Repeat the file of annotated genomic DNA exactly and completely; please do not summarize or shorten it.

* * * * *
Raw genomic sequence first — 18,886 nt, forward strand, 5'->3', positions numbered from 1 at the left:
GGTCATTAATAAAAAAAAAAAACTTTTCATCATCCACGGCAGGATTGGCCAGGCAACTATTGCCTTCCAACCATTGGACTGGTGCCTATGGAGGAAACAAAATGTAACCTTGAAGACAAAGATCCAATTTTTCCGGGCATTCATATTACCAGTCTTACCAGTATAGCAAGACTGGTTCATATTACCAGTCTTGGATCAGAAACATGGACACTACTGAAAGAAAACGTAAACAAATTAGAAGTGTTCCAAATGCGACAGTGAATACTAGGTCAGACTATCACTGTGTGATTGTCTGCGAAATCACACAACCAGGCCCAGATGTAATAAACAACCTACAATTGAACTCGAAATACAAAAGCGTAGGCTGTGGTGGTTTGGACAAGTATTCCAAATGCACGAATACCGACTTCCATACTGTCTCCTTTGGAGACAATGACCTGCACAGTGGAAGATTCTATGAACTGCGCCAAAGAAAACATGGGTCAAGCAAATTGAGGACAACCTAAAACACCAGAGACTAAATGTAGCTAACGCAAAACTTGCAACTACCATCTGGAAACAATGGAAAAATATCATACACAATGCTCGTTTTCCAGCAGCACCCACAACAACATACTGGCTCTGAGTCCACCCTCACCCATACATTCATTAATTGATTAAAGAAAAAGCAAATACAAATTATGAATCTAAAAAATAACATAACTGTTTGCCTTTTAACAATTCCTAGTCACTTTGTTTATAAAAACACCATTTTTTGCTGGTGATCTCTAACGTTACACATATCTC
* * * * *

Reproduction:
Raw genomic sequence first — 18,886 nt, forward strand, 5'->3', positions numbered from 1 at the left:
GGTCATTAATAAAAAAAAAAAACTTTTCATCATCCACGGCAGGATTGGCCAGGCAACTATTGCCTTCCAACCATTGGACTGGTGCCTATGGAGGAAACAAAATGTAACCTTGAAGACAAAGATCCAATTTTTCCGGGCATTCATATTACCAGTCTTACCAGTATAGCAAGACTGGTTCATATTACCAGTCTTGGATCAGAAACATGGACACTACTGAAAGAAAACGTAAACAAATTAGAAGTGTTCCAAATGCGACAGTGAATACTAGGTCAGACTATCACTGTGTGATTGTCTGCGAAATCACACAACCAGGCCCAGATGTAATAAACAACCTACAATTGAACTCGAAATACAAAAGCGTAGGCTGTGGTGGTTTGGACAAGTATTCCAAATGCACGAATACCGACTTCCATACTGTCTCCTTTGGAGACAATGACCTGCACAGTGGAAGATTCTATGAACTGCGCCAAAGAAAACATGGGTCAAGCAAATTGAGGACAACCTAAAACACCAGAGACTAAATGTAGCTAACGCAAAACTTGCAACTACCATCTGGAAACAATGGAAAAATATCATACACAATGCTCGTTTTCCAGCAGCACCCACAACAACATACTGGCTCTGAGTCCACCCTCACCCATACATTCATTAATTGATTAAAGAAAAAGCAAATACAAATTATGAATCTAAAAAATAACATAACTGTTTGCCTTTTAACAATTCCTAGTCACTTTGTTTATAAAAACACCATTTTTTGCTGGTGATCTCTAACGTTACACATATCTC